Ensuring the availability of alternative feeds in adequate amounts and of adequate quality is a priority to keep up with accelerated demand for growing and finishing animals, since droughts and changes in global climate affect the grain harvest and increase prices in the international market (Ben Salem & Smith, 2008).

Spineless cactus, because of its efficiency of water use (Nobel, 2001), emerges as a potential solution to the shortage of feed and water during prolonged drought. It is utilized as a feed supplement in Brazil, Chile, Morocco, Mexico, South Africa and Tunisia (Ben Salem & Smith, 2008). In Brazilian semi-arid regions, it is common to use the spineless genotypes giant (Opuntia ficus-indica meal), sweet (Nopalea cochenillifera (L.) Salm-Dyck), and Mexican elephant ear (Opuntia stricta (Haw.)).

The main advantage of spineless cactus is the presence of high concentration of water in the cladodes (850-900 g/kg) (Nefzaoui & Ben Salem, 2002), which contributes to the hydration of animals. Moreover, it is rich in rapid rumen fermentation carbohydrates (640-710 g/kg of dry matter (DM)) (Nefzaoui & Ben Salem, 2002) and has higher DM digestibility (750 g/kg) (Ferreira et al., 2011). Its neutral detergent fibre content (NDF) 170-280 g/kg DM), and CP content (25-60 g/kg DM) (Nefzaoui & Ben Salem, 2002), however, are relatively low, which suggests the presence of an association between roughage with effective fibre and the supply of rumen degradable protein to optimize microbial protein synthesis (NRC, 2001).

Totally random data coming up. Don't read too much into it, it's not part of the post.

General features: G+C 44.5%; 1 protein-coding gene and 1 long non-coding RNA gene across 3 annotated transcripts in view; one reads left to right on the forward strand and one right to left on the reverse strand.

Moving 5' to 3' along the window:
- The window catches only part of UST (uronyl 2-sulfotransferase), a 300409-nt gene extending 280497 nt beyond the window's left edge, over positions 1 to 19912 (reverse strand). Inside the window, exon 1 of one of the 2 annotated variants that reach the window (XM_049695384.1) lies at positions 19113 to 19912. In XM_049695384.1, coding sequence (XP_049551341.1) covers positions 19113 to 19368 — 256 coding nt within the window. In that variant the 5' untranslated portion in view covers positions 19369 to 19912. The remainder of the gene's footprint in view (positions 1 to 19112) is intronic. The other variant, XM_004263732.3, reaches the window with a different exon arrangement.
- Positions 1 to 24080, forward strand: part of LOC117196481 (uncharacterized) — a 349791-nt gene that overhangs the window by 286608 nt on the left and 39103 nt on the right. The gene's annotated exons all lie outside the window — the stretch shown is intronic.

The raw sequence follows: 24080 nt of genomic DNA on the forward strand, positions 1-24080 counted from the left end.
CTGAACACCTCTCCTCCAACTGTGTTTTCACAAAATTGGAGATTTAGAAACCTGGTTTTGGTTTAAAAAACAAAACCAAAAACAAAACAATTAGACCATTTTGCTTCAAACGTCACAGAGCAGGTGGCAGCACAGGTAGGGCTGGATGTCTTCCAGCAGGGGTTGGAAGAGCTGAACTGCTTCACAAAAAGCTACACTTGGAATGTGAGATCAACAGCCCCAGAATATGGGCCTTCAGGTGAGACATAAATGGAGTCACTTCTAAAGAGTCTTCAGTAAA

When the aim is to potentiate rumen microbial protein synthesis with the use of urea, evaluation of the nitrogen balance is an important tool, because it can help to determine the efficiency of the use of nitrogen by ruminants and its losses in the environment. According to Bastos et al. (2014), feeding conditions and characteristics of feed can alter feeding behaviour owing to interactions among the nutrients of diets and increase microbial efficiency.

In the literature, few studies evaluate the replacement of wheat bran with spineless cactus in the diets of sheep. In heifers, Monteiro et al. (2014) reported that it was practical to replace wheat bran with spineless cactus containing urea up to 66% DM in sugar cane-based diets. This could contribute to reducing the costs of concentrate feeds. It is hypothesized that spineless cactus, which is high in non-fibre carbohydrates, could replace wheat bran in supplementation strategies in sheep production systems. Del Razo et al. (2015) suggest that cladodes of spineless cactus could be fed to ruminants in the place of lucerne and oat hays without compromising the performance of the animals. The focus should now be on the formulation of spineless cactus production diets with a high energy content to be used in feedlots. Supplementing additional protein and energy feed sources would probably improve animal performance (Einkamerer et al., 2009).

Therefore, the purpose of this study was to evaluate the effects of replacing wheat bran with spineless cactus plus urea in sugarcane-based diets for sheep on nutrient intake, feeding behaviour, nitrogen balance, and microbial protein synthesis.